PORT HAWKESBURY: The Desmond Inquiry heard from three witnesses last week, one of whom had already testified last year.

According to Nova Scotia’s chief firearms officer, a potential federal regulation aimed at reducing intimate partner violence involving firearms should give investigators more than 30 days to evaluate a firearms licence suspension.

John Parkin, who previously testified on March 2, 2020, told the inquiry on September 13 investigators may require additional time to collect police reports, medical documentation, and conduct interviews, before making a viable decision.

The provincial fatality inquiry is investigating what caused Desmond to kill his 52-year-old mother Brenda, his 31-year-old wife Shanna, and his 10-year-old daughter Aaliyah, before turning the gun on himself, in the family’s Upper Big Tracadie home on January 3, 2017.

The inquiry’s mandate is to determine the circumstances under which these deaths occurred, as well as some specific issues including whether Desmond should have been able to retain or acquire a license enabling him to obtain or purchase a firearm.

Parkin testified communications with his colleagues in other provinces have improved since the triple murder suicide that rocked the small, rural community of Upper Big Tracadie.

The inquiry had previously heard retired Cpl. Lionel Desmond had a series of run-ins with police in both Nova Scotia and New Brunswick, resulting in numerous delays and a misunderstanding in the transmission of firearms-related information between the two provinces.

At the time, to acquire police records, firearms officers were forced to file requests with an RCMP liaison officer, a procedure that may take weeks in itself.

Parkin told the inquiry firearms officers now have access to RCMP’s Police Reporting and Occurrence System through a police portal, however it doesn’t provide them with full access to the files.

“We have more access than we used to through the portal,” he said. “We can glean bits of information from that.”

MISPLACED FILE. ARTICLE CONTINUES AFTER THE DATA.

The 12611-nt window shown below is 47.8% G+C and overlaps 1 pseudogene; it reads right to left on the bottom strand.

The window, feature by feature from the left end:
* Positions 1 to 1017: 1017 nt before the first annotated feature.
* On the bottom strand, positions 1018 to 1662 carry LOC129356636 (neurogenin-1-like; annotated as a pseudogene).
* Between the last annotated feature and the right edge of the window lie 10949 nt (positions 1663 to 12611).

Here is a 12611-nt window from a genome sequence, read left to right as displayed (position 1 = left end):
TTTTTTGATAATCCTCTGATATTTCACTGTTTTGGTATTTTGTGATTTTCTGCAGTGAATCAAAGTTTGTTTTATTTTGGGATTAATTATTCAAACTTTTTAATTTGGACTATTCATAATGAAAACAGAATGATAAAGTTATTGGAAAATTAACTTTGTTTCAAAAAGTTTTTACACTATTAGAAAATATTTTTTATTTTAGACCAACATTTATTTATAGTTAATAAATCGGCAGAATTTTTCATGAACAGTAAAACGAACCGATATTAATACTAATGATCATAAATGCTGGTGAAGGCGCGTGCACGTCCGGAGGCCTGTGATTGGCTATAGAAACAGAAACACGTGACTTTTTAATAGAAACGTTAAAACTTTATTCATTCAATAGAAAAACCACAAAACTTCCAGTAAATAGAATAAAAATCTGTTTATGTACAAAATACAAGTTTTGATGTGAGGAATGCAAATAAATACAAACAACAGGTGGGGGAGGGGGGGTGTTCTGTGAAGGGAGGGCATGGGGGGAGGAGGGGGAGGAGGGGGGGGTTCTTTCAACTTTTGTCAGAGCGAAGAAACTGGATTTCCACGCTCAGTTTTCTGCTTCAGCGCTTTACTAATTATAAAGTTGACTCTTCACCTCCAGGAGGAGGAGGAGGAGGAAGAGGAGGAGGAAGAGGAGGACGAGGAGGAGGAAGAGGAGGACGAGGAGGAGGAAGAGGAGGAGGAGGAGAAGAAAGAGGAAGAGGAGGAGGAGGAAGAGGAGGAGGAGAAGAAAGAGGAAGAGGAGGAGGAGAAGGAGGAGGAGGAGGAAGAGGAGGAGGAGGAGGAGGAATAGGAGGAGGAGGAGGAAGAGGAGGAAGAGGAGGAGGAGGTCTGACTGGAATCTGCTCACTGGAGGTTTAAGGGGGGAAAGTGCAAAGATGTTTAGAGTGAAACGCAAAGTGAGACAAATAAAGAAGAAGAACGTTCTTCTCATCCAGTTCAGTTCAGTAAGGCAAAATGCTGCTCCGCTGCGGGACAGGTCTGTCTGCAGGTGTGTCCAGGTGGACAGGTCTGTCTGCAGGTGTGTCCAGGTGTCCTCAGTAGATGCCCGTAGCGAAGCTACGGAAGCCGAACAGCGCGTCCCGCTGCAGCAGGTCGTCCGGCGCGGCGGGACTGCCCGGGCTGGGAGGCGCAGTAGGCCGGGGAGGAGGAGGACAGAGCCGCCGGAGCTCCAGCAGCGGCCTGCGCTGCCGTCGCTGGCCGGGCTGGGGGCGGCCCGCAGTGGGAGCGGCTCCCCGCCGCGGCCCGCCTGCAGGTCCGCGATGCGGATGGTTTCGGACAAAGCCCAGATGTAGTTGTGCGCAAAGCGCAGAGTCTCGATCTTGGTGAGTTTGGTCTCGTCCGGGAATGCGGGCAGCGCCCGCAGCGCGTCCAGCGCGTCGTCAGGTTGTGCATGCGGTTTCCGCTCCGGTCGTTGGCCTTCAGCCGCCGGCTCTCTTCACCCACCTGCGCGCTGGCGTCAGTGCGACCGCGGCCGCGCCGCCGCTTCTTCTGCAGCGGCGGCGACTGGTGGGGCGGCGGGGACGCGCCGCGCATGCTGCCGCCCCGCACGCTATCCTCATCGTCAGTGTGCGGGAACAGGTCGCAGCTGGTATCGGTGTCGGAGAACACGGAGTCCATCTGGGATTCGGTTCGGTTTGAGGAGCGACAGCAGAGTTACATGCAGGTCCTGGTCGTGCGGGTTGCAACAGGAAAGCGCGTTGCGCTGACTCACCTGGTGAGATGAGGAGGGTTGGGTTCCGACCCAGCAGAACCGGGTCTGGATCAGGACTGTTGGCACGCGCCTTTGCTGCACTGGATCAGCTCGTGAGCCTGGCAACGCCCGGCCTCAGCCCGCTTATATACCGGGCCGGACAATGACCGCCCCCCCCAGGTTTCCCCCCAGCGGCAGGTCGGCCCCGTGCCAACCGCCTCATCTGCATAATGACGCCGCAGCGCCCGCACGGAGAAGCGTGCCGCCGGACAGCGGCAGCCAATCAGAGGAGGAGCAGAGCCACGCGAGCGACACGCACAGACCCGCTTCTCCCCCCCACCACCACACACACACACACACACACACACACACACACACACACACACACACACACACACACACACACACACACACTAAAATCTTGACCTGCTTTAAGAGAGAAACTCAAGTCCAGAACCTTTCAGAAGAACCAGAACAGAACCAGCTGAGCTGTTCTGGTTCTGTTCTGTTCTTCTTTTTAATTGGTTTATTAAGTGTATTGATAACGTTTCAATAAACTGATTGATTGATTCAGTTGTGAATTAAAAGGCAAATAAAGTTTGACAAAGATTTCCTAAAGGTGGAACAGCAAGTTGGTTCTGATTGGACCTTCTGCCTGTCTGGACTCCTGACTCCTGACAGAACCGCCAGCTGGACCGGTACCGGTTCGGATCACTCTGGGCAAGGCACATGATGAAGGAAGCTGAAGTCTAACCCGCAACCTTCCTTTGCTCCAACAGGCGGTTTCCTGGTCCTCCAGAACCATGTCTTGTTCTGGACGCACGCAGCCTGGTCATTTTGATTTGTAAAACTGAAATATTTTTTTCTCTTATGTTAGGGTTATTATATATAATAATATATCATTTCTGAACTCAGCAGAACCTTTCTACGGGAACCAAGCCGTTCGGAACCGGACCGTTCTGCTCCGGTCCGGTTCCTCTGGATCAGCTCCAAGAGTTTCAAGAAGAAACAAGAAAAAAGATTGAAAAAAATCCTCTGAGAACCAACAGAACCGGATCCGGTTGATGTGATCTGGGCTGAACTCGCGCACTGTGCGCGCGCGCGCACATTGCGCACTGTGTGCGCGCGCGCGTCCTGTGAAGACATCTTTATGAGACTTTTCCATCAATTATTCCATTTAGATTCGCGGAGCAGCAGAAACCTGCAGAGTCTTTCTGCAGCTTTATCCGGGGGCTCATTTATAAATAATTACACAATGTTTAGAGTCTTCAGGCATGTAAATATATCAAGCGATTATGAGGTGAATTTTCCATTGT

The focus on September 14 was that of the complex issues of domestic violence, when the executive director of the Nova Scotia Advisory Council on the Status of Women testified those facing intimate partner violence are more at risk when they are leaving an abusive relationship.

“Your highest level of risk in a domestic violence relationship is when you try to leave the relationship; that is across the board,” Stephanie MacInnis-Langley testified. “Experts will tell you that, the highest risk is the moment you’ve indicated that the relationship is over.”

She told the inquiry in order to minimize domestic violence in Nova Scotia, the province must provide greater services to males who use violence in their relationships, including education and housing.

Standing Together, which unites government and community organizations to combat domestic abuse, has supported 80 initiatives since its launch in 2019, according to MacInnis-Langley. It provided approximately $950,000 in grants last year.

“I really feel we need to increase our approach and our resources and services for men who use violence,” she said. “It’s about helping young men understand the issues around masculinity and the need to find a path that doesn’t involve violence.”

While MacInnis-Langley declined to comment on Shanna Desmond’s situation, she did suggest that women in abusive relationships typically underestimate the level of danger in the relationship, which is why education and awareness is so important.

“And we have to remember that in domestic violence relationships, the partners aren’t always bad people. They’re not monsters,” she said. “They’ve got coping issues, control issues, power issues. They’re not 24/7 bad people.”

By the end of the day on September 15, there had been 46 days of testimony over the past 18 months and the inquiry had heard from 62 witnesses.